connective

[ kuh-nek-tiv ]
/ kəˈnɛk tɪv /

adjective

serving or tending to connect: connective remarks between chapters.

noun

something that connects.
Grammar. a word used to connect words, phrases, clauses, and sentences, as a conjunction.
Botany. the tissue joining the two cells of the anther.

Origin of connective

First recorded in 1645–55; connect + -ive
Related forms
Dictionary.com Unabridged Based on the Random House Unabridged Dictionary, © Random House, Inc. 2019

British Dictionary definitions for connectively

connective

/ (kəˈnɛktɪv) /

adjective

serving to connect or capable of connecting

noun

a thing that connects
grammar logic
  1. a less common word for conjunction (def. 3)
  2. any word that connects phrases, clauses, or individual words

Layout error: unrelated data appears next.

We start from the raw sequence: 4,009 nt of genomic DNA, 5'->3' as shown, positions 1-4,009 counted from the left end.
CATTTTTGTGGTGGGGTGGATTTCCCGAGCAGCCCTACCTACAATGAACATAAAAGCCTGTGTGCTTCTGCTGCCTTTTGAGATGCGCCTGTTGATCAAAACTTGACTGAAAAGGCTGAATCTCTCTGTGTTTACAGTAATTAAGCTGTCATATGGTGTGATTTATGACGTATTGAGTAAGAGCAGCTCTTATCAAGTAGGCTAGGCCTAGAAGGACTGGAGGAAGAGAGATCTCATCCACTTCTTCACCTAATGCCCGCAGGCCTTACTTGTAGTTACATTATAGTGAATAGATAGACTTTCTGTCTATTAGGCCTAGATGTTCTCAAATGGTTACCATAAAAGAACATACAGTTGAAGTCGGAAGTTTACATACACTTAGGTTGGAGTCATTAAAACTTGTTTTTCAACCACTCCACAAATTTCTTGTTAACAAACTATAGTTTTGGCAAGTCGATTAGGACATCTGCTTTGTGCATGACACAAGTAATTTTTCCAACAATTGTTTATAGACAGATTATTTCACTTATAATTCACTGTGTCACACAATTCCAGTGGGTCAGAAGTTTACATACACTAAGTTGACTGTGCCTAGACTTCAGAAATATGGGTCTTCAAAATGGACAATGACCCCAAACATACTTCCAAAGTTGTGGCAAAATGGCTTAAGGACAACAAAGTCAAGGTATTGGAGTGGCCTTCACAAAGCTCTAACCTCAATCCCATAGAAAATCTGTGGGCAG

3. a symbol used in a formal language in the construction of compound sentences from simpler sentences, corresponding to terms such as or, and, not, etc, in ordinary speech
botany the tissue of a stamen that connects the two lobes of the anther
anatomy a nerve-fibre bundle connecting two nerve centres
Derived Formsconnectively, adverbconnectivity (ˌkɒnɛkˈtɪvɪtɪ), noun
Collins English Dictionary - Complete & Unabridged 2012 Digital Edition © William Collins Sons & Co. Ltd. 1979, 1986 © HarperCollins Publishers 1998, 2000, 2003, 2005, 2006, 2007, 2009, 2012

Word Origin and History for connectively

connective


adj.

1650s, from connect + -ive (if from Latin, it likely would have been *connexive). Connective tissue is from 1839.

Online Etymology Dictionary, © 2010 Douglas Harper